Laptops today have more options available to them to get online and much higher speeds then a cell phone signal. And although you can use a PC data card to use each service mentioned earlier, here are 2 technologies that only laptops and PDAs will have access to in the near future.

Wireless Fidelity, or Wi-Fi is a technology that allows a user to connect itself without wires to a close-by remote location. If the remote location, or router, allows permission to access its resources, then the laptop, PDA or portable device can essentially “log on” to that router and share any resource it has received permission to access, including internet access. The internet speed is pre determined by both the overall speed of the internet connection the router is receiving, and the wireless signal speed that it is transmitting. However, the more PCs you have sharing the network, the slower each users experience will be. Having that in mind, choose your speed based upon the number of computers you feel will share the connection simultaneously. The cost to access this router is determined by either the company leasing the wireless signal, or the home that you are in that is sending off the signal. And for security purposes a lot of users will ask for security credentials before allowing access to their wireless network. Let’s take a look at the 3 main speeds of wireless connections.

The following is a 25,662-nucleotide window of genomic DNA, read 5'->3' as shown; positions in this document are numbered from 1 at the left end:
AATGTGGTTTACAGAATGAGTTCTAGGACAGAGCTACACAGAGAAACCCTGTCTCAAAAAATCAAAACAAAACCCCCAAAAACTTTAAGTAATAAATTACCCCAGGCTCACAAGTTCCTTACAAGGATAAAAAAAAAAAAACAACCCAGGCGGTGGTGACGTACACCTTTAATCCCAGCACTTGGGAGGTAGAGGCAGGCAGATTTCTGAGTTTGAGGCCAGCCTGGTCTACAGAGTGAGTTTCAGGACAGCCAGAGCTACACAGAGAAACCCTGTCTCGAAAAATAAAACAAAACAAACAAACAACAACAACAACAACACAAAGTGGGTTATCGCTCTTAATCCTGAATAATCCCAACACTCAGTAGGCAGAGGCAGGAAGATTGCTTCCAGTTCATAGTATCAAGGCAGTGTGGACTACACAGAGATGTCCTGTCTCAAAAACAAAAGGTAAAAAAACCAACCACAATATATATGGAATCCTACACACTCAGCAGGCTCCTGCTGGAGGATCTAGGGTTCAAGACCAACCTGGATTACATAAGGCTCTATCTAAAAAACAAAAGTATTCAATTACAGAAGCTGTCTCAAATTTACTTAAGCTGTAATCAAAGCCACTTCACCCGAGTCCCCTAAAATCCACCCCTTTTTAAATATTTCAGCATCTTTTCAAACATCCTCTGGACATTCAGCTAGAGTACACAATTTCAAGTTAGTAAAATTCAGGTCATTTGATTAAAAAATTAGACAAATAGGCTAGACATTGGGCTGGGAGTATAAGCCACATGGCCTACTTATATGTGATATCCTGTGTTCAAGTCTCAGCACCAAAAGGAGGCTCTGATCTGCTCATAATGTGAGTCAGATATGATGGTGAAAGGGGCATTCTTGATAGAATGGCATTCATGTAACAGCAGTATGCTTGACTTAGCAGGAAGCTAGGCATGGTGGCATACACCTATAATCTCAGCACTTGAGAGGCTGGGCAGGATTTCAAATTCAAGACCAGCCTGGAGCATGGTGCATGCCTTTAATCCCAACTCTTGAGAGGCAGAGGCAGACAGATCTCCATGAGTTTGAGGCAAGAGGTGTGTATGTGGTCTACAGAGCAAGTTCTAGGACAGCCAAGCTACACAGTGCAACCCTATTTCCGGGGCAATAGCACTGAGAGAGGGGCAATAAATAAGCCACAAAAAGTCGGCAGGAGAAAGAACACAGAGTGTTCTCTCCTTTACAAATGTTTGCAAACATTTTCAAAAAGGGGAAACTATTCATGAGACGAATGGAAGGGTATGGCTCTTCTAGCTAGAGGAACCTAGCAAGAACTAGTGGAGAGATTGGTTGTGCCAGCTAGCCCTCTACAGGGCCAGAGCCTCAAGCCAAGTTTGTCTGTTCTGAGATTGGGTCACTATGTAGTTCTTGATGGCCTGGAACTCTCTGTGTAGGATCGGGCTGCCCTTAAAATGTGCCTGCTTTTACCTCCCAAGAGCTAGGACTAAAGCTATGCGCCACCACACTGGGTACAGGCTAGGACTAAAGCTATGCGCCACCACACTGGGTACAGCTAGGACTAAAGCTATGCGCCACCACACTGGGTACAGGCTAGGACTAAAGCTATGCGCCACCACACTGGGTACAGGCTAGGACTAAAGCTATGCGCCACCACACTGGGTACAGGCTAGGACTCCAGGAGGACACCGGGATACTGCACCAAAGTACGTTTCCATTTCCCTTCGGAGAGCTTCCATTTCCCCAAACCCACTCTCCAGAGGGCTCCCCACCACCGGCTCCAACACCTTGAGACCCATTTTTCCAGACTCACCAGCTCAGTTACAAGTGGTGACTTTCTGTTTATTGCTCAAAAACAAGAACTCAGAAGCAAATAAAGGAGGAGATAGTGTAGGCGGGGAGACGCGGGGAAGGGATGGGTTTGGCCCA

802.11B
The first speed that was available to the public was 802.11B. 802.xx is a technology associated with a network protocol. The .11 signifies the Wi-Fi standard and must be ratified worldwide before it can be used. Now the “b” indicates the overall speed and range of the product. Max speeds for “b” was 11 Mbps and a range of 300 square feet. Now the illusion people had was that if the speed of this technology was 11 MBPS then the internet speed would be as fast. Sorry folks, but the router is limited in internet speed to the fastest speed of the internet, which now tops off only at 8 MBPS using a cable modem. However if you were to transfer data from one pc to another using wireless, then you will see the speed increase in the transfer.